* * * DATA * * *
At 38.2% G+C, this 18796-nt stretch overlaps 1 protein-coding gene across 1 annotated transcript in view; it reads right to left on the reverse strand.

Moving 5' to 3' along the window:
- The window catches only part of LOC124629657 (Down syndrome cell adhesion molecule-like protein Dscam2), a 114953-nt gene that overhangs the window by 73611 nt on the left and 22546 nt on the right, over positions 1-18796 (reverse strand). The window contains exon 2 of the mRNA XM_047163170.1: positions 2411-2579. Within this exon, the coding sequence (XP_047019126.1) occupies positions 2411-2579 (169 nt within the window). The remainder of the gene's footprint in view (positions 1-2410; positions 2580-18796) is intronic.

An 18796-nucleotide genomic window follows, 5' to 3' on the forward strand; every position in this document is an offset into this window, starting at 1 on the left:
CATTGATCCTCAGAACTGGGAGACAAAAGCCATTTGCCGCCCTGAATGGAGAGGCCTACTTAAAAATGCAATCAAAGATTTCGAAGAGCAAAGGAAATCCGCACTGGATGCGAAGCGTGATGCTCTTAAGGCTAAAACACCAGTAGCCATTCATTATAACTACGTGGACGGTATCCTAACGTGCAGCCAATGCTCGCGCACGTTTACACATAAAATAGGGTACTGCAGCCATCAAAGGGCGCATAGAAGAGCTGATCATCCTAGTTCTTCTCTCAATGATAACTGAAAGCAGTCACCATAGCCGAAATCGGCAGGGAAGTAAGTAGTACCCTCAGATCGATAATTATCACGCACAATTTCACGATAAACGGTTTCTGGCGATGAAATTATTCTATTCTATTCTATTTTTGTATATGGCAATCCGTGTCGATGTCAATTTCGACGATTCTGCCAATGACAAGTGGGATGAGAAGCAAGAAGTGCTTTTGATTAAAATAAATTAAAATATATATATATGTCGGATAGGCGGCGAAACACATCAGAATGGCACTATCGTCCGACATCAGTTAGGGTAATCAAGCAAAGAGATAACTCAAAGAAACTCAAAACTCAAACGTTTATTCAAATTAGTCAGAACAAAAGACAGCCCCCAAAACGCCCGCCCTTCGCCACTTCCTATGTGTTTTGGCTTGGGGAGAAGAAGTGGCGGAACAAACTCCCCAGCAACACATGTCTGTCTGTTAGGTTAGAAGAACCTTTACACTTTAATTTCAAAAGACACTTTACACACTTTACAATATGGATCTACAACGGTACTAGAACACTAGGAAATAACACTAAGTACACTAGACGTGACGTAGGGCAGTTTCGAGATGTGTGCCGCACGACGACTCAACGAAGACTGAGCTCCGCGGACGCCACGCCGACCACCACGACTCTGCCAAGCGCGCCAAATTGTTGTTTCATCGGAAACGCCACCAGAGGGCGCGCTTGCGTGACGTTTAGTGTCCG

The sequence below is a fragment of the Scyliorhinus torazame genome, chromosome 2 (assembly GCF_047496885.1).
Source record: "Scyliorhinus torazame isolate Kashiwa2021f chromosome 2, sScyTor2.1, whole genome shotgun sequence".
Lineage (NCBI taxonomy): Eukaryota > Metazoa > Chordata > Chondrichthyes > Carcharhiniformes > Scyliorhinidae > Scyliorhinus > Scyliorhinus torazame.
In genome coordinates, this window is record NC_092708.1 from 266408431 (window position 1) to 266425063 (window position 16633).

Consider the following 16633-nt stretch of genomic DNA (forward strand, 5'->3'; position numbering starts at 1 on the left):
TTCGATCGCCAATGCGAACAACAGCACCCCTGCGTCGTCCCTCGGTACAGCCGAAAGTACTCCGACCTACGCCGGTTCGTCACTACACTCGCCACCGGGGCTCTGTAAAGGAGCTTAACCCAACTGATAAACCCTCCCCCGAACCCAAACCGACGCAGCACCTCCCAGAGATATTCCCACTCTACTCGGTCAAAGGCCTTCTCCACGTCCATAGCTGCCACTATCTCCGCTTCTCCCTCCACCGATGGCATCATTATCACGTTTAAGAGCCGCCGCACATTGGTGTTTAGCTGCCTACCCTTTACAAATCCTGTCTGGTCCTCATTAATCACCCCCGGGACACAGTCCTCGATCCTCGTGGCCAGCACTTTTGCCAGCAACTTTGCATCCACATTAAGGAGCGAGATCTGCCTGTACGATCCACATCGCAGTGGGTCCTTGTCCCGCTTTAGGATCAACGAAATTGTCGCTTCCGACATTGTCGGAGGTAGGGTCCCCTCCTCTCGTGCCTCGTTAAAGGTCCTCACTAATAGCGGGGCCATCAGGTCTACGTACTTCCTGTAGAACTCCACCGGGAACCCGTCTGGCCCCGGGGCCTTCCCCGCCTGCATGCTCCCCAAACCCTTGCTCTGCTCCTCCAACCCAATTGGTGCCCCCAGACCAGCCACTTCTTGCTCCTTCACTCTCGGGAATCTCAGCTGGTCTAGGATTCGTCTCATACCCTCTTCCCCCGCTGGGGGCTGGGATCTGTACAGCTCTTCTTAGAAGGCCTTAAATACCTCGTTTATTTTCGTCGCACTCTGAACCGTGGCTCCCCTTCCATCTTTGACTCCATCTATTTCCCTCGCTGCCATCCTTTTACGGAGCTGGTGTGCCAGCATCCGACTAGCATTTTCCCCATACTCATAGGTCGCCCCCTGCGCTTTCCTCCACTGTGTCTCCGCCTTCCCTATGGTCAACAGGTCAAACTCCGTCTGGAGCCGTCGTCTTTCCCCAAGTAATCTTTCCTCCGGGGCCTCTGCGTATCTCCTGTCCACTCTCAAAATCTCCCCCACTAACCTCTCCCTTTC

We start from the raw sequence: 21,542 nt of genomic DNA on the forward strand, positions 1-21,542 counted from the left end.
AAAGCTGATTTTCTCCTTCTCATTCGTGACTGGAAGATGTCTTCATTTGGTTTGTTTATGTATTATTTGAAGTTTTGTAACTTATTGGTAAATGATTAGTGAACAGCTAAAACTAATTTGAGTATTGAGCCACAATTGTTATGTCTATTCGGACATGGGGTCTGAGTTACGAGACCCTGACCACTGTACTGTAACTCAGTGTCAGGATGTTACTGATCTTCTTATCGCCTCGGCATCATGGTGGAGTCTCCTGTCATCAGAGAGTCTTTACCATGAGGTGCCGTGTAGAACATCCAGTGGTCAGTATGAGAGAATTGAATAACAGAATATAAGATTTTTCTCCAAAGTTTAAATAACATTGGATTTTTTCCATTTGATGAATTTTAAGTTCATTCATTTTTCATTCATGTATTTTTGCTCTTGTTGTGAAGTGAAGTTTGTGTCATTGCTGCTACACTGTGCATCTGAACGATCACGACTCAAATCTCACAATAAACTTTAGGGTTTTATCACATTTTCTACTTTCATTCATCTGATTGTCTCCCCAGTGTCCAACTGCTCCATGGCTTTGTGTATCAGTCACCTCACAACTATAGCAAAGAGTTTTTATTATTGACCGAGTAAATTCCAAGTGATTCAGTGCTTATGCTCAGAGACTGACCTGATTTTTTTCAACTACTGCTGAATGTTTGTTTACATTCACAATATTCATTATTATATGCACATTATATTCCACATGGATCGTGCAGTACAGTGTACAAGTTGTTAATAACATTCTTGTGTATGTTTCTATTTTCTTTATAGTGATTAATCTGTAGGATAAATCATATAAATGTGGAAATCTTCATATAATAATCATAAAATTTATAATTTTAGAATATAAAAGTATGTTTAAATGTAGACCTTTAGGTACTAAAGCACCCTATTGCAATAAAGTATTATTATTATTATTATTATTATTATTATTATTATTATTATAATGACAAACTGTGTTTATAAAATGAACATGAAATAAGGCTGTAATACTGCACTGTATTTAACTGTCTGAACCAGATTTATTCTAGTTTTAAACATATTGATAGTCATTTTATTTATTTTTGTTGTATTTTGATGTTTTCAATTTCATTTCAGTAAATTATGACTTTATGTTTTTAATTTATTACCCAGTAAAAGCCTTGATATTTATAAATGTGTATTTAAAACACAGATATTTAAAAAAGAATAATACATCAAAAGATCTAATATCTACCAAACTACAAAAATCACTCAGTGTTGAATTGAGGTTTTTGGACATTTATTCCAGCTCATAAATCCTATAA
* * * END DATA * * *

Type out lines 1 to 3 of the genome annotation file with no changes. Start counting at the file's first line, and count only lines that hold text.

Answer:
At 38.2% G+C, this 18796-nt stretch overlaps 1 protein-coding gene across 1 annotated transcript in view; it reads right to left on the reverse strand.

Moving 5' to 3' along the window:
- The window catches only part of LOC124629657 (Down syndrome cell adhesion molecule-like protein Dscam2), a 114953-nt gene that overhangs the window by 73611 nt on the left and 22546 nt on the right, over positions 1-18796 (reverse strand). The window contains exon 2 of the mRNA XM_047163170.1: positions 2411-2579. Within this exon, the coding sequence (XP_047019126.1) occupies positions 2411-2579 (169 nt within the window). The remainder of the gene's footprint in view (positions 1-2410; positions 2580-18796) is intronic.